Precise REflux Condensation Investigation SEtup (PRECISE)

The project is dedicated to study reflux condensation phenomenon which occurs inside steam generator tubes of a pressurized water reactor (PWR) during severe accident conditions. Reflux condensation is capable of removing residual decay heat from the reactor coolant system (RCS) which suppresses or, at least, delays the core uncovery in a hypothetical loss of coolant (LOCA) accident. A large number of studies concerning reflux condensation were done assuming no core damage conditions, while proposed work will additionally include a severe accident scenario situations, where the reflux condensation process is heavily influenced by the presence of noncondensable gases (NC), such as hydrogen produced from oxidation of the fuel cladding. Good understanding of the phenomena is crucial for assessing the heat removal capabilities under a broad range of thermal-hydraulic conditions. The planned experimental setup is envisioned to use novel sensors to study the phenomenon under well controlled conditions and perform high resolution measurements of the thermal-hydraulic parameters and their influence on the heat removal capabilities in a single steam generator tube. Obtaining high-quality data is of interest to model development for the reflux condensation in computational fluid dynamics (CFD) codes and 1D system codes used in nuclear research and industry. Therefore, experimental results will be confronted with results of simulations and used to improve existing models.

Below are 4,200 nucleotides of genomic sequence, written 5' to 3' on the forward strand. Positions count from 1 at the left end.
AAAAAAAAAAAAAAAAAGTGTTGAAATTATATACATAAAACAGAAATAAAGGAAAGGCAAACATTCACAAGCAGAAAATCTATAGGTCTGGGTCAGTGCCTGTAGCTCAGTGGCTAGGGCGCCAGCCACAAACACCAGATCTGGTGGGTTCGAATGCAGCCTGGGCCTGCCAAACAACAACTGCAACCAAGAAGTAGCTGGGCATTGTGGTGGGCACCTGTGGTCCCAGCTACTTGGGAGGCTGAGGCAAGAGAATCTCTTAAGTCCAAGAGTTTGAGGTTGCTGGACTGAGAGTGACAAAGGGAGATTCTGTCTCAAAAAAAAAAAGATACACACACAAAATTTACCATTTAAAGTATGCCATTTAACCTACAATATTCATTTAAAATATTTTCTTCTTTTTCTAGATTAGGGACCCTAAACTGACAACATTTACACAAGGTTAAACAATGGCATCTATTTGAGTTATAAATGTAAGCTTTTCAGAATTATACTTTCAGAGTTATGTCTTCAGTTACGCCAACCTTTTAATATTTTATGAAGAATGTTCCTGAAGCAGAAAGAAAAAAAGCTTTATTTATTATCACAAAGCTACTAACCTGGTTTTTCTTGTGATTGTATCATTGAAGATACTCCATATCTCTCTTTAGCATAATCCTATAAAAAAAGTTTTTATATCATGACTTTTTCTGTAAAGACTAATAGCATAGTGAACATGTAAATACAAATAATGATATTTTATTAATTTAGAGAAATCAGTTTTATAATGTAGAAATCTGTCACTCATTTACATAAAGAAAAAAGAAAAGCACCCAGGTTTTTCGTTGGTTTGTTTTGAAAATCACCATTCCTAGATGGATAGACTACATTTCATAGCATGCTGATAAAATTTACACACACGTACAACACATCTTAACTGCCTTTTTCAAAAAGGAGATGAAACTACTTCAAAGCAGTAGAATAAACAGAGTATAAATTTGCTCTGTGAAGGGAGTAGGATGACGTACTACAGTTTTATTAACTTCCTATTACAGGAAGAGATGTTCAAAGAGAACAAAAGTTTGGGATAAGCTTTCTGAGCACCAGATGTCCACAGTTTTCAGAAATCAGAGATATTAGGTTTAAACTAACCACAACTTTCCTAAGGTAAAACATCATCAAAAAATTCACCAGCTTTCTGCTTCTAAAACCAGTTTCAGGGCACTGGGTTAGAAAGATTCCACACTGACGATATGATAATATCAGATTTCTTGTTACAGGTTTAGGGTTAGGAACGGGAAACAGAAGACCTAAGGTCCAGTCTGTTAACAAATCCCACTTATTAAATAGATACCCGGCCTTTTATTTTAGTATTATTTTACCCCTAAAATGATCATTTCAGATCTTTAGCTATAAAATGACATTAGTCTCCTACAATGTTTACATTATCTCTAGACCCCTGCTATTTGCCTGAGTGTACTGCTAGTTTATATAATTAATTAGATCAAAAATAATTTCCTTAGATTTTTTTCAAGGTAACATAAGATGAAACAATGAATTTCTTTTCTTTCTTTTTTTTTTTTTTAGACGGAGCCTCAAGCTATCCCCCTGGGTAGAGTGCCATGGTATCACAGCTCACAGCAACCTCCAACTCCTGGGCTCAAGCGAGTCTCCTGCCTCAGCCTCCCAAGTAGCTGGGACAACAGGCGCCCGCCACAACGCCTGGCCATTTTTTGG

The main goals of the project can be summarized as follows:
  • provide high quality and resolution (temporal and spatial) data for reflux condensation (heat flux, temperature distribution, liquid film, NC gases distribution)
  • study influence of NC gases on the heat transfer
  • novel sensor development:
    • gradient heat flux sensor – first in the world application for studying reflux condensation
    • movable conductivity –void fraction probe to detect the condensate film
  • provide data on NC-rich gaseous layer formation closed to condensate surface and relate its thickness to steam flow velocity
  • based on gathered data, validate codes (Relap5/Mod3.2, CFD condensation model); possibly formulate an improved correlation for reflux condensation heat transfer
  • reduce uncertainties in predicting nuclear accident progression by improving models and correlations in codes